had emerged where women would participate to earn additional incomes for the
households, while they were also being pushed out of the factories to make
space for their male counterparts.
In the last few
decades, in the emerging form of globalisation, re-emergence of free markets, removal
of tariff barriers, ushering in of free trade agreements, women in developing
countries have come to play a very important role. This kind of globalised
world has definitely created newer avenues for women’s employment. In the
entire global south at some period or other export-oriented employment in the
factories saw a substantialrise in the rate of growth of women’s employment. During
1970s to 1990s ,Mehra and Gammage (1999) have shown that economic activity among
women increased in all regions except Sub-Saharan Africa and East and South-East
Asia. In the latter two Asian regions, they were already high. Large increases occurred
in countries that adopted export-oriented development strategies, and especially
those that set up Export Processing Zones (EPZs), where women comprise on average
about 70 percent of the labor force(JoekesandWeston,1994).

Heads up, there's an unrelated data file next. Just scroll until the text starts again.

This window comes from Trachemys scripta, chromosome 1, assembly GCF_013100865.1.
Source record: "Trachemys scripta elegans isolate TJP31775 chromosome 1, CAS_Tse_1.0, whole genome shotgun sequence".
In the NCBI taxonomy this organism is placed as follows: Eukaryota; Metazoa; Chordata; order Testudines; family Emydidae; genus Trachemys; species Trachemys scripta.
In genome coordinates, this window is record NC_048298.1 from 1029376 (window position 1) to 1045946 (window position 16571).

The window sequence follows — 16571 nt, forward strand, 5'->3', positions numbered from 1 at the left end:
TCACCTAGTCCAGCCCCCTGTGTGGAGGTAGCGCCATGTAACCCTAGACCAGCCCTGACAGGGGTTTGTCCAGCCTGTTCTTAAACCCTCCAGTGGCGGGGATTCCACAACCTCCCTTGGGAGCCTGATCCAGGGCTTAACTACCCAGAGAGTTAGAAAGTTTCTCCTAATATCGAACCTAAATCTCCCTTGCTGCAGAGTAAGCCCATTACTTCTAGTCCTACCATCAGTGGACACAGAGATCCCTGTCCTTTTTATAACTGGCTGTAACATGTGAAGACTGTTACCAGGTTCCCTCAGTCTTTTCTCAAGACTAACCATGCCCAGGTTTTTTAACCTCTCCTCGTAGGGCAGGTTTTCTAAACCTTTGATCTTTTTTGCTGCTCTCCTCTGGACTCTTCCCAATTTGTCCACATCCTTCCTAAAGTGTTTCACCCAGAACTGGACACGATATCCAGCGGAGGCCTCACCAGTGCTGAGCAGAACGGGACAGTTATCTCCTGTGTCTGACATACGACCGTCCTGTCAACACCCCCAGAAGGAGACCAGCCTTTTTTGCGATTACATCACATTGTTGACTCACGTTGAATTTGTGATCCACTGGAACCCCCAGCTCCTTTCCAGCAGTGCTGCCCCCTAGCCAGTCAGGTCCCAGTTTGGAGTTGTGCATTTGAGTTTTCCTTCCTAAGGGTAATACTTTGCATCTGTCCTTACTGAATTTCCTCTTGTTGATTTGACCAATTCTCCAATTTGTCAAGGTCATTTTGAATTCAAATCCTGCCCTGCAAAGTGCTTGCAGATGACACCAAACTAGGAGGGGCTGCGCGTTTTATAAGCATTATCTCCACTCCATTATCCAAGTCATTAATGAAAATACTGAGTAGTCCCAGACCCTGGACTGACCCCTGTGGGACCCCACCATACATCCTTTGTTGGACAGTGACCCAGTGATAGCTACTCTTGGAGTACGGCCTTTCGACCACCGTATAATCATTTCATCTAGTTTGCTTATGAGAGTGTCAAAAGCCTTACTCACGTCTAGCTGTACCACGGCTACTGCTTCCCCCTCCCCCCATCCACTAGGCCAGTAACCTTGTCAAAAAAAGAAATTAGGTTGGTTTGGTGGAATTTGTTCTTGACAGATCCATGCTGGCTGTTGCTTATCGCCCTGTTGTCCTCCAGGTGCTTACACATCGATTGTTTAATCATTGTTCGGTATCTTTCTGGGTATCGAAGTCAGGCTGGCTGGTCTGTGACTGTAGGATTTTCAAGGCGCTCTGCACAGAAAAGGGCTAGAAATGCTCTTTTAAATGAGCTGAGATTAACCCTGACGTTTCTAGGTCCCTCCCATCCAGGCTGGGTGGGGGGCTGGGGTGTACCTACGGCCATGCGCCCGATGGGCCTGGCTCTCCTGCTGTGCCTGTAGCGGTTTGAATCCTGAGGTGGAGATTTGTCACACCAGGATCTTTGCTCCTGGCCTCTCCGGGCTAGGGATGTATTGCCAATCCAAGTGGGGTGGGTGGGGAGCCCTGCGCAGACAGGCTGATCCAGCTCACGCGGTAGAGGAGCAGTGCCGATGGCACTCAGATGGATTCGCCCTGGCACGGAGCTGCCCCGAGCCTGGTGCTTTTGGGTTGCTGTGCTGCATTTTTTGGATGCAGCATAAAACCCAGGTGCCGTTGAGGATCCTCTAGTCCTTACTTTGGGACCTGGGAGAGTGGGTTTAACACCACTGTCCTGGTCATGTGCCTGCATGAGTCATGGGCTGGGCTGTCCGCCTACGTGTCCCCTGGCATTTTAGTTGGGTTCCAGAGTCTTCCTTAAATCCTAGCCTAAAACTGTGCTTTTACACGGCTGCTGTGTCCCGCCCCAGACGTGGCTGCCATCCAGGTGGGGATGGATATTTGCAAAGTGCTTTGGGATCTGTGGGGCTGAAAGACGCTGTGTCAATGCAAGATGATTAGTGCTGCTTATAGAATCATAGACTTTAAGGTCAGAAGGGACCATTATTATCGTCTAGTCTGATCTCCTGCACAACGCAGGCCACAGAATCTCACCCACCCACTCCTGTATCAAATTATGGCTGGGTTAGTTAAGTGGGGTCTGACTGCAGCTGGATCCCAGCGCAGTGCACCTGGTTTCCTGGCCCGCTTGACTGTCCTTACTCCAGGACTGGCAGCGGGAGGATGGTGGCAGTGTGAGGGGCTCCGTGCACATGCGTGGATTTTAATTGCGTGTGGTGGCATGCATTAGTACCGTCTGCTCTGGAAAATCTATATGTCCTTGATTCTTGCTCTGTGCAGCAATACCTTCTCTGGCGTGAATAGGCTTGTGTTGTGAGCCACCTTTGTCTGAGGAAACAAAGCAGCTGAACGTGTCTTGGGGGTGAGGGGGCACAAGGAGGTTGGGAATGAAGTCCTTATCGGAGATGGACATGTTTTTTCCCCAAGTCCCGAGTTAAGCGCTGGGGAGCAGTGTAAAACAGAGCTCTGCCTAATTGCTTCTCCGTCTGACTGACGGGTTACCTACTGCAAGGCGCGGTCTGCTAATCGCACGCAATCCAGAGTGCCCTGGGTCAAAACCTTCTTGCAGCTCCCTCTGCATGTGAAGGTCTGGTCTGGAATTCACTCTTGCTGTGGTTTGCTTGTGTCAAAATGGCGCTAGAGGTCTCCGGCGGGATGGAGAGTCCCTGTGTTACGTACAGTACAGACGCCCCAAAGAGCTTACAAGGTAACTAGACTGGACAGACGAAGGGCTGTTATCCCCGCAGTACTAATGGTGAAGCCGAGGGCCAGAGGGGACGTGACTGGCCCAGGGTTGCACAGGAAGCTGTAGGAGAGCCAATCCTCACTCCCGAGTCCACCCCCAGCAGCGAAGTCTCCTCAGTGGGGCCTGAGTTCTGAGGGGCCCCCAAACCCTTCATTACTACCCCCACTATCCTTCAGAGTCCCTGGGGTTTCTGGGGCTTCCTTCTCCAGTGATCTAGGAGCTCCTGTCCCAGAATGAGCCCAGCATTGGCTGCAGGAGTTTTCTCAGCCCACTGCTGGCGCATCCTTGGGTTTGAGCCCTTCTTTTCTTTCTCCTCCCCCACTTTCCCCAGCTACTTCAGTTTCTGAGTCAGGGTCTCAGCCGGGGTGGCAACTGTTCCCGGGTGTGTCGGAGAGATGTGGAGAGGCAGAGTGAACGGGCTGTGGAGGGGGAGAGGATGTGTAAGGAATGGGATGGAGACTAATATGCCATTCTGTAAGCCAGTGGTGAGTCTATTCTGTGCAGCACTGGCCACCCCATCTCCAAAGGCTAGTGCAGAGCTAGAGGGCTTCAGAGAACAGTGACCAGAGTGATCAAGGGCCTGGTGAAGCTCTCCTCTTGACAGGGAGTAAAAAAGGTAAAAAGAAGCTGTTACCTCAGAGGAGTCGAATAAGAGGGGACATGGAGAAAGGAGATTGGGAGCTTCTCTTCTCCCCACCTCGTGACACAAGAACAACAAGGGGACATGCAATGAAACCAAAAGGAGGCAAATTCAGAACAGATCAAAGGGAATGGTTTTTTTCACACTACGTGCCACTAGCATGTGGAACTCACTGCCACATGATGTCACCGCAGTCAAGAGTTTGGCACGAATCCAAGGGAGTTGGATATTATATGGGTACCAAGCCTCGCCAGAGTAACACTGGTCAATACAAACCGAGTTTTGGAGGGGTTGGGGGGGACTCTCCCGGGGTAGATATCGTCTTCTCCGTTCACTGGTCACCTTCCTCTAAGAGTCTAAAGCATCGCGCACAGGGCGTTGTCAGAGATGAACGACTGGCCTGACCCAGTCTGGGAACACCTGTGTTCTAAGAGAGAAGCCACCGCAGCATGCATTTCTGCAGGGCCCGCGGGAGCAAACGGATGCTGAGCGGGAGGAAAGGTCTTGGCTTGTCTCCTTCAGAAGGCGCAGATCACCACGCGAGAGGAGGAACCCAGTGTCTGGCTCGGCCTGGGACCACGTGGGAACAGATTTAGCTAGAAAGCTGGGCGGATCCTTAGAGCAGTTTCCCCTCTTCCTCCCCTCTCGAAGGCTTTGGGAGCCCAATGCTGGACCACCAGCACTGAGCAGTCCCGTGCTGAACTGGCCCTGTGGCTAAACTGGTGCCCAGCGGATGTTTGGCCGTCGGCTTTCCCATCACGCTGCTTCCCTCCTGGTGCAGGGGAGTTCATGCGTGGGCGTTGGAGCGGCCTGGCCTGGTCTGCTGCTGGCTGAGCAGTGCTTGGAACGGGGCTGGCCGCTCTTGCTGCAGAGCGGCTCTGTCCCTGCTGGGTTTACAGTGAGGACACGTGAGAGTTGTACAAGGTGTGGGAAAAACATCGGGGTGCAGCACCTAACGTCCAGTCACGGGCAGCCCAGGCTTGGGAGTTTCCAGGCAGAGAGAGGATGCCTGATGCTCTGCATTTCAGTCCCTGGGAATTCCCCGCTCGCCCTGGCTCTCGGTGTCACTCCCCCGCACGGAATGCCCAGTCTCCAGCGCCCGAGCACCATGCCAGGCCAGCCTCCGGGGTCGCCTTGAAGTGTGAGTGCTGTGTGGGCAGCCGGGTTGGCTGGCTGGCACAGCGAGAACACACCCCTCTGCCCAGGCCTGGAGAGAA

economic crisis in the developing South especially in the developing Americas
in the early and mid-1990s and the South-east Asian crisis of the 1997-98, led
to a process of increased informal employment for women in the form of a surge
in home-based sub-contracted employment outsourced by the large MNCs. The ILO_WIEGO
report on Women and Men in the Informal Economy, 2013 reports that out of the
total home based workers, 62 percent in South Africa, 70 percent in Brazil and
88 percent in Ghana are women. Significant portions of homebased work pertain
to manufacturing activities.  Homebased
work for women also account for self-employment in women workers and this forms
a bulk of women’s work in South Asia (ILO_WIEGO, 2013).
Apart from
manufacturing activities, increased global migration of women for work has also
given rise to increase employment of women in domestic work. It is common
knowledge that women from the countries of the global South travel across the
globe to serve as maids, cooks, nannies, housekeepers, etc. for affluent
households in the global North and Gulf countries. The latest conservative
estimates find the number of domestic workers increased from 33.2 million in
1995 to 52.6 million in 2010 – or 3.6 per cent of global wage
employment (ILO_WIEGO 2013). The State
of World Population 2006, UNFPA, reports almost half of 200 million international
migrants are women and girls. Domestic workers are an important part of this
growing trend. Asia is a large source of international migrants who work as